Thread: Mastering My Bad Speech Habit

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    Mastering My Bad Speech Habit

    I notice that I slip and engage in negative or harsh speech sometimes. I wonder how others might have completely mastered the issue of refraining from negative speech? Or if others have a certain way of dealing with it that helps them in some way.

    I understand we are human and completely overcoming this is not that realistic. But I would like to hear from others who are concerned also about their speech and what may have worked for them to lessen their negative speech.

    Daily remembrance of the Right speech vow is of course one that I can take up and do to help with this and I am committed to that as of Today! I remember someone suggesting a "solemn" vow to overcome something can work, that something solemn and serious can have power. I suppose reflecting on the negative karma that will result from my speech is another good practice also!

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    Forums Member justusryans's Avatar
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    Hello Heartflute, I also sometimes struggle with Right Speech, I try to overcome this by trying to recognize this when it happens. I try to remember harsh speech is not skillful, and is not a valid way to get a message across. I did a lot of reading about the subject and the best I can come up with is that negative speech is caused by anger. Anger is a secondary emotion usually triggered by other issues. Fear, hurt, and embarrassment can all cause anger. I try to remember that it is unhelpful to fall into that pattern of thought. I believe it can be overcome to some extent by being aware. Hope this helps. Good luck.

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    Anger makes sense as the cause. I am trying a technique of affirming that I speak move and act form the heart and the soul. which frames this a little differently than trying to stop something negative, turning into doing something positive.

  4. #4
    Hi Heartflute,

    This previous topic in our Zen forum : "How can we let go of anger?" might be helpful:

    https://www.buddhismwithoutboundarie...8783#post78783





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    Heartflute - I do agree that anger can be the origin of bad speech.

    In my case, it can be a negative emotional reaction to something I've seen or heard. Sometimes it seems justified, other times there's no time to think it through.

    More recently, I've found it useful to give myself 10-15 seconds before uttering anything. It gives my mind some valuable time for reflection, and it gives the person I heard it from time to reflect on their words, too. Then, when I speak, I try to do so from kindness and compassion as far as I can.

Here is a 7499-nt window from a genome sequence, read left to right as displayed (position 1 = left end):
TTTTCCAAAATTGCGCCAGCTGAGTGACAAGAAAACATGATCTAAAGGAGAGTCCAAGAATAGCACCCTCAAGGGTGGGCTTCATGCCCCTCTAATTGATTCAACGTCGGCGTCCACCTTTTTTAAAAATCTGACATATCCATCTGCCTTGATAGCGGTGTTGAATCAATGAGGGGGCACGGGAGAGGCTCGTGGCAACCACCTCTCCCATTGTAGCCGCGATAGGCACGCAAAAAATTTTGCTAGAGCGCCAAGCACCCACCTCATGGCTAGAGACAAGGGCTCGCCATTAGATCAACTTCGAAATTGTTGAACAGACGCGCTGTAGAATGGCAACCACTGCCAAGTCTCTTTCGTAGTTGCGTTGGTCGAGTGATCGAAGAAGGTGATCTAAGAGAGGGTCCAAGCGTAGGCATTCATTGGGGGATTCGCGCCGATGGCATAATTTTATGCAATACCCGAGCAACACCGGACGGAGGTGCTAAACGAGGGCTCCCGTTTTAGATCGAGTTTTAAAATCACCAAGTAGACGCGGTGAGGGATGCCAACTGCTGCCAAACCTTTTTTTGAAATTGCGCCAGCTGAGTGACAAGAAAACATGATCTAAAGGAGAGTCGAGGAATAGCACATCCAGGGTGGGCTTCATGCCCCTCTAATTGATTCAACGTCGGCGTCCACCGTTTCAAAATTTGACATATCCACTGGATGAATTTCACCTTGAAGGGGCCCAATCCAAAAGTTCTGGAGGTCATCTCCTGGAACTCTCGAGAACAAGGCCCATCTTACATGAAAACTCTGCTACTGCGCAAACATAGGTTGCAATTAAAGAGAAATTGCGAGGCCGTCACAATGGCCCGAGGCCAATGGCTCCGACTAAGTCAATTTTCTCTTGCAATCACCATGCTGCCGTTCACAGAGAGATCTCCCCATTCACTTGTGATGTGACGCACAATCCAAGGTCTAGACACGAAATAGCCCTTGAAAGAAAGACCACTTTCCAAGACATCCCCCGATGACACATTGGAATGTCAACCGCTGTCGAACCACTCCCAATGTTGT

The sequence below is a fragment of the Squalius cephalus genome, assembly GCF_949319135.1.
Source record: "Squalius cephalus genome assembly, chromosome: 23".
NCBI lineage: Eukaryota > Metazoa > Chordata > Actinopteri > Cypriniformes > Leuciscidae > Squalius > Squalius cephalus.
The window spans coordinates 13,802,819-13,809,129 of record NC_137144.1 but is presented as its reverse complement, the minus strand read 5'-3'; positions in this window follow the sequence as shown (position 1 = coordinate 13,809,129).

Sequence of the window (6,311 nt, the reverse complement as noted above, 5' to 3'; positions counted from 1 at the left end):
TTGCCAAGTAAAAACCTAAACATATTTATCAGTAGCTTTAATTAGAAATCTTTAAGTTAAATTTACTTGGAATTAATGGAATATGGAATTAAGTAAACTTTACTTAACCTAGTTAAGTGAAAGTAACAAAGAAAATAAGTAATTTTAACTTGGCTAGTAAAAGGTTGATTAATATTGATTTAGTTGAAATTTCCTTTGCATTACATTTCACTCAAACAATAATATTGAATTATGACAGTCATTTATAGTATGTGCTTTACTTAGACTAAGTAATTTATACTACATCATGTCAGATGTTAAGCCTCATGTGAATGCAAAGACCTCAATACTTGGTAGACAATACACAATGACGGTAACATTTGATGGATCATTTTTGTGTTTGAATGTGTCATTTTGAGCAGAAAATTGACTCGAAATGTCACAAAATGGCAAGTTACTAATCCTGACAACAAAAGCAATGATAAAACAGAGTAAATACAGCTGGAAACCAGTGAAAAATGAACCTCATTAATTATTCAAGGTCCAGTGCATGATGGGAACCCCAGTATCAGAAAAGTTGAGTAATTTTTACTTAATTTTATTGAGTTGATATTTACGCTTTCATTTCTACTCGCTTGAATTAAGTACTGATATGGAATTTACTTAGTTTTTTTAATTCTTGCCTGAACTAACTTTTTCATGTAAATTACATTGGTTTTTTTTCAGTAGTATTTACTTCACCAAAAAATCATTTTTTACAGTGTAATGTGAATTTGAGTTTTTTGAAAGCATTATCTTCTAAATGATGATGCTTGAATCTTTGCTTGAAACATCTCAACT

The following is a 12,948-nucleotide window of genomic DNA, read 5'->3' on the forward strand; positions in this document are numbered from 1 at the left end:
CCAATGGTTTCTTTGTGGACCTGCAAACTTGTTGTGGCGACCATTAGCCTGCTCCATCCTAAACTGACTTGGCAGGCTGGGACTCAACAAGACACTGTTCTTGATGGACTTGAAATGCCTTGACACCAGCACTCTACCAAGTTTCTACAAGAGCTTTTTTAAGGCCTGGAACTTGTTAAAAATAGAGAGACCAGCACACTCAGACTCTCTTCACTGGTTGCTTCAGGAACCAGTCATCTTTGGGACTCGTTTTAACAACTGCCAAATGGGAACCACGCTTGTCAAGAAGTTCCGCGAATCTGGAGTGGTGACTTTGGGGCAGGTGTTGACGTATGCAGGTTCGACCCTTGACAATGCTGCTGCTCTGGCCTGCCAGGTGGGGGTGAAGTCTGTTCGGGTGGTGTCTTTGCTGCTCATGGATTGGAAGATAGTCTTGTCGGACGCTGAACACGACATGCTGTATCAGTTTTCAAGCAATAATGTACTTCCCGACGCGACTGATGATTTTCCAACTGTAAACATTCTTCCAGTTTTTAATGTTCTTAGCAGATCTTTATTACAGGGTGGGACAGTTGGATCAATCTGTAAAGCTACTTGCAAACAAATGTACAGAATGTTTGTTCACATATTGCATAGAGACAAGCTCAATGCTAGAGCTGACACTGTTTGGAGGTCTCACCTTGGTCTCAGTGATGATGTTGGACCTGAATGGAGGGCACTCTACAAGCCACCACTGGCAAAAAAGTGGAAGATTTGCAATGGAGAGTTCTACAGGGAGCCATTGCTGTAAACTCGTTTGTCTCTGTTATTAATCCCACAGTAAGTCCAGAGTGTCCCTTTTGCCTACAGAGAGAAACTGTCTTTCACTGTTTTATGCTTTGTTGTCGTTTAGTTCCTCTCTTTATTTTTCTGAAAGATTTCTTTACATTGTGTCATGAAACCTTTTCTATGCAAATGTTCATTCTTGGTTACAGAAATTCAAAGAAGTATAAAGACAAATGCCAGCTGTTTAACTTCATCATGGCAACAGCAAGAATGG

I try not to beat myself up for wrong speech, though. As you say, we are all human and we may never overcome all our faults. I try to just notice my mistakes, move on from my errors and try to do better according to my own moral code.

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    Forums Member Genecanuck's Avatar
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    Quote Originally Posted by justusryans View Post
    Hello Heartflute, I also sometimes struggle with Right Speech, I try to overcome this by trying to recognize this when it happens. I try to remember harsh speech is not skillful, and is not a valid way to get a message across. I did a lot of reading about the subject and the best I can come up with is that negative speech is caused by anger. Anger is a secondary emotion usually triggered by other issues. Fear, hurt, and embarrassment can all cause anger. I try to remember that it is unhelpful to fall into that pattern of thought. I believe it can be overcome to some extent by being aware. Hope this helps. Good luck.
    Thanks for sharing this Justusryans,

    This really reminded me of something that I heard a while ago. That the other side of hurt is anger. I had to breath a lot and contemplate how I responded to a highly agitated and angry family member this weekend. Not sure if I totally succeeded but I tried to be aware of my own feelings and respond with kindness.

    Thanks for sharing.
    Gene

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    Forums Member KathyLauren's Avatar
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    I am ex-military, so of course I learned to curse like a sailor back in the day. I had to consciously break myself of the habit when I returned to civilian life.

    I cannot claim to be perfect - sometimes the quality of my speech does deteriorate - but it goes against the grain enough that I am instantly aware of it. Maybe not quickly enough to stop the words coming out, but quickly enough to slam on the brakes and avoid continuing in that manner.

    Om mani padme hum
    Kathy

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